Mississippi tea party insurgent Chris McDaniel still has a very motivated support base, and despite missing his unofficial deadline to file a challenge last Friday, his campaign is still proceeding in public as if such a challenge will happen this week. Nevertheless, it is increasingly clear that outside groups have not only provided the bulk of his financial support, but are also driving his bid to force a do-over of the primary runoff he lost five weeks ago to incumbent Thad Cochran.
Better than most national reporters, Phillip Bump of The Washington Post has been quite on top of this story. Last week, he produced a nifty flowchart explaining how the odds are stacked against McDaniel winning a third ballot. Yesterday, Bump reported that three quarters of the money backing McDaniel has come from outside groups like Club For Growth and FreedomWorks that coordinate with each other:
“In some ways, this race is kind of a model of what we want to do in other races,” FreedomWorks for America’s national political director Russ Walker told us by phone last week. The group made a large commitment to McDaniel’s race, spending over $460,000 on online ads and a robust field program.
What Walker means when he says he hopes the race is a model is the process: His members picking a candidate; his team putting together a field program. FreedomWorks supporters started contacting voters in February, eventually having 350,000 “conversations” with voters. Before the runoff, the group held over 100 get-out-the-vote events and knocked on 140,000 doors.
That’s a substantial effort.
In a conversation with The Post, McDaniel’s spokesman said that the campaign made “tens and tens and tens of thousands” of contacts with voters, “into the low hundreds of thousands” — which even in those vague terms is less than FreedomWorks did — because that’s the group’s focus. “What we do is a little different than some of the other players on our side,” Walker explained. “They tend to do TV and radio and occasionally do persuasion mail.” FreedomWorks knocks doors. They are, if you will, the self-assigned field directors for the candidate.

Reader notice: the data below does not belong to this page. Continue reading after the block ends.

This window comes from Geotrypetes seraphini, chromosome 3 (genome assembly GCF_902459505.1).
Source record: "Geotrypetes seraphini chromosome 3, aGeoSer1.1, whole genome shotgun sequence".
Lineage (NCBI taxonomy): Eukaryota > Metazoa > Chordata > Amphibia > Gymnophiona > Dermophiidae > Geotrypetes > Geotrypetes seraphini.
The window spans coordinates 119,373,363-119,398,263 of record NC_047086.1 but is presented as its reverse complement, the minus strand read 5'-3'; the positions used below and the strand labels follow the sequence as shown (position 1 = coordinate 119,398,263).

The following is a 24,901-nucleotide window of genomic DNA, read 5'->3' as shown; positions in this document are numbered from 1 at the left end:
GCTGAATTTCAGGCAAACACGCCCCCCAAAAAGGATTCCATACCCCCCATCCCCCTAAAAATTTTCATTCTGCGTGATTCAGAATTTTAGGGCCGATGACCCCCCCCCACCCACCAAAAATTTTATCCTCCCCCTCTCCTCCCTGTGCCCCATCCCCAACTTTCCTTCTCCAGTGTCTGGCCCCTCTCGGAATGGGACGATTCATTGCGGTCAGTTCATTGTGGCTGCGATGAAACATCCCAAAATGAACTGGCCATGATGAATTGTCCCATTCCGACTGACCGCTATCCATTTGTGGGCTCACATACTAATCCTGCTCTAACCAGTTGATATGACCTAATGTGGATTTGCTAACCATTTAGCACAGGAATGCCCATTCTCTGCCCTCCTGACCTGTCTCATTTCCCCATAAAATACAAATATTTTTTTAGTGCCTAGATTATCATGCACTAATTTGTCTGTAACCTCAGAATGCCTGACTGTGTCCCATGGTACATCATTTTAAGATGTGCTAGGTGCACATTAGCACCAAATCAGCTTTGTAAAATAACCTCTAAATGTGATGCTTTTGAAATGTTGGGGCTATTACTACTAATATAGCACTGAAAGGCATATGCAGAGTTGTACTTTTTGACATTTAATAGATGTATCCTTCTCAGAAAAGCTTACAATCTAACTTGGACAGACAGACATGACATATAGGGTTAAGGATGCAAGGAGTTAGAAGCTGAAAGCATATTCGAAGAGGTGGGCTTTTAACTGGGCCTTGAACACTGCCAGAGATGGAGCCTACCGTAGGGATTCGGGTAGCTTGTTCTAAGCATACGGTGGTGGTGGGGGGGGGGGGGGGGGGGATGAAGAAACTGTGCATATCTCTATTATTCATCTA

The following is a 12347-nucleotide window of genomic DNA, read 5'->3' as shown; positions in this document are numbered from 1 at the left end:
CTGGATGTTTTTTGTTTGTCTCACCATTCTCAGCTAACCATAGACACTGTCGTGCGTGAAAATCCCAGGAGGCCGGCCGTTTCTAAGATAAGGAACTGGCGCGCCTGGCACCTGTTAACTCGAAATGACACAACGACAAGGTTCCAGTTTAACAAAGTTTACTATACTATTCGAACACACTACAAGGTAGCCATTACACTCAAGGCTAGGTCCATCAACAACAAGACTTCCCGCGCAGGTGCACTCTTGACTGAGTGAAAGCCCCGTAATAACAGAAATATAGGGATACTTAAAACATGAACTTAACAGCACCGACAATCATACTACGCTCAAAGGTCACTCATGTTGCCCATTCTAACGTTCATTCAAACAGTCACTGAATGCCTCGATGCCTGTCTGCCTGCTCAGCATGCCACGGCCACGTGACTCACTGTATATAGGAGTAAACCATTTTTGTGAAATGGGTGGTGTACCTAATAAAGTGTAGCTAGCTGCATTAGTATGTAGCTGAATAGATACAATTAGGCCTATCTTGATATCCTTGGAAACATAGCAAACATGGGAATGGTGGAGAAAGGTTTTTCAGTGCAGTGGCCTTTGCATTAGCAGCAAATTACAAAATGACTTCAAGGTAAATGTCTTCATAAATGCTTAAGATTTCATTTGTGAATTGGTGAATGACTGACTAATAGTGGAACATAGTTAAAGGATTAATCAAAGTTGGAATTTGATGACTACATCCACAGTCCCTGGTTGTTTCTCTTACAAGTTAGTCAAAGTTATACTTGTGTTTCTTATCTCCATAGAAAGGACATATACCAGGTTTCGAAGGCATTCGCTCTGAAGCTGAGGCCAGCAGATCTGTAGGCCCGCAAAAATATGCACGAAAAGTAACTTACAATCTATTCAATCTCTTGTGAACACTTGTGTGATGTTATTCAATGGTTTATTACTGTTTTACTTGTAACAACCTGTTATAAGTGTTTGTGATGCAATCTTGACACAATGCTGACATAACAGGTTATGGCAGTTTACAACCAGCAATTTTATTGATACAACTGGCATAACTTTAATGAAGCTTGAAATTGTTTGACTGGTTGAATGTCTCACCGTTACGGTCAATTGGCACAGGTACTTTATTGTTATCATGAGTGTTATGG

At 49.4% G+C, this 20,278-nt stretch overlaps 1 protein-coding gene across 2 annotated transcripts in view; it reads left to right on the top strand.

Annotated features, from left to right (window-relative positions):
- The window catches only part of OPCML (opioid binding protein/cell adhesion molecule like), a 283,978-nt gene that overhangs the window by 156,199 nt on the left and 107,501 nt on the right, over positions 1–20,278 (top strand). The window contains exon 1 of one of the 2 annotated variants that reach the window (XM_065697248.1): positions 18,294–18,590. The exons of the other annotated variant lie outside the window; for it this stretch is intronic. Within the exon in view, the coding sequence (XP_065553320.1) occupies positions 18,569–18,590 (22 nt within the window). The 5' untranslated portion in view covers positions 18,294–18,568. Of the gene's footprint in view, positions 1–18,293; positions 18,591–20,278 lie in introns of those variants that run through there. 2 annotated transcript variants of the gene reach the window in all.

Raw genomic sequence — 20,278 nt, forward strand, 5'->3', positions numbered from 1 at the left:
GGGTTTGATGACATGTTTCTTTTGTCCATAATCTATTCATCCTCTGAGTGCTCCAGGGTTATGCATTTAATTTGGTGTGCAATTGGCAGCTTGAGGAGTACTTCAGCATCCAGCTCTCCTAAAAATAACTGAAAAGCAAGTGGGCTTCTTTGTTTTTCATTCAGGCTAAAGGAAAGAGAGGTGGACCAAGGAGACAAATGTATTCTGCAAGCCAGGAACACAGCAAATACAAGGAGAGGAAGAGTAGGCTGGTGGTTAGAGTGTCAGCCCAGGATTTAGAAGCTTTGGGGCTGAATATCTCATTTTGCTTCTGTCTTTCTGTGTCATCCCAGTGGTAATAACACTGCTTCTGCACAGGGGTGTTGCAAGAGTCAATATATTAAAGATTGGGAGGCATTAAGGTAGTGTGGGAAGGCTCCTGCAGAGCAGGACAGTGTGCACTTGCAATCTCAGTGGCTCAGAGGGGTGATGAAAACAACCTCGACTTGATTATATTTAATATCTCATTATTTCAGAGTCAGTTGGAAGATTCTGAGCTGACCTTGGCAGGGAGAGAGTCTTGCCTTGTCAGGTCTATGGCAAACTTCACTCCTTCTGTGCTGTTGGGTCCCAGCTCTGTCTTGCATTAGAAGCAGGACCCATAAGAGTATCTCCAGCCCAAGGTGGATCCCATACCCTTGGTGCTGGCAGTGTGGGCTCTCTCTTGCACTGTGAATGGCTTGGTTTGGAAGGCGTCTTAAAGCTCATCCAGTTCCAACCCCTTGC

As Politico reports, the arrival of these super PAC-driven campaigns has fed into a burgeoning political consultant sector that specializes in anti-incumbency campaigns. These efforts by national grassroots conservatives to circumvent the gatekeepers of the national party are reflected within Mississippi by McDaniel’s tea party supporters, who still believe they have a chance of winning a new runoff election in the state supreme court.
In the absence of a legal challenge from McDaniel, who faces calls from Mississippi newspapers to “pony up” his evidence, the Texas-based ‘voting integrity’ organization True The Vote (TTV) has taken the lead in federal court. After stumbling early and re-filing in the right jurisdiction, TTV had a hearing last week before a judge who was specially appointed to the case due to conflicts of interest in the Southern District. According to the Jackson Jambalaya blog, TTV president Catherine Engelbrecht had a tough time on the witness stand:
Hinds County attorney Pieter Teeuwissen then picked up the gauntlet and proceeded to lacerate Ms. Englebrecht on the stand. He asked her where she went in Hinds County. She replied she went to the courthouse but could not provide an exact date. She said it was within a few days of the second election. She said she never asked for nor spoke to the circuit clerk but spoke to some nice lady behind the counter. She provided no notes or documentation. Mr. Teewussen asked her if she knew Hinds County had two courthouses and two judicial districts. She said she didn’t know and could not state which courthouse she visited (KF note: I’ll stipulate it was probably the main circuit courthouse if her testimony is to be believed). It is no exaggeration to state that Ms. Englebrecht repeatedly fumbled her answers regardless of who the attorney questioning her was while she provided few specific details in her answers. It was clear she documented little, if any, of her actions.
Rankin County attorney Craig Slay then took his turn at bat and asked her the same questions: When did she visit Rankin County? Who did she meet, what took place. She said she went to an “annex-looking type building” and was directed to the Circuit Clerk. She said her name was Becky, she was white, and she wore glasses. She said she didn’t remember her hair color (there are two Beckies: Becky Boyd, the clerk, and Becky Pouncey, the deputy circuit clerk. One has gray hair, one is a brunette). He asked her if she ever invoked the NVRA. Ms. Englebrecht replied she didn’t remember.
McDaniel’s supporters are apparently sending letters to Judge Atlas as well. Such actions may seem counter-productive to a sane person, but they are perfectly rational to the sort of very excited people who actually believe black voters have illegally stolen their neoconfederate hero’s
rightful throne US Senate seat. As I keep saying, this race shows no signs of ever being truly “over” for them.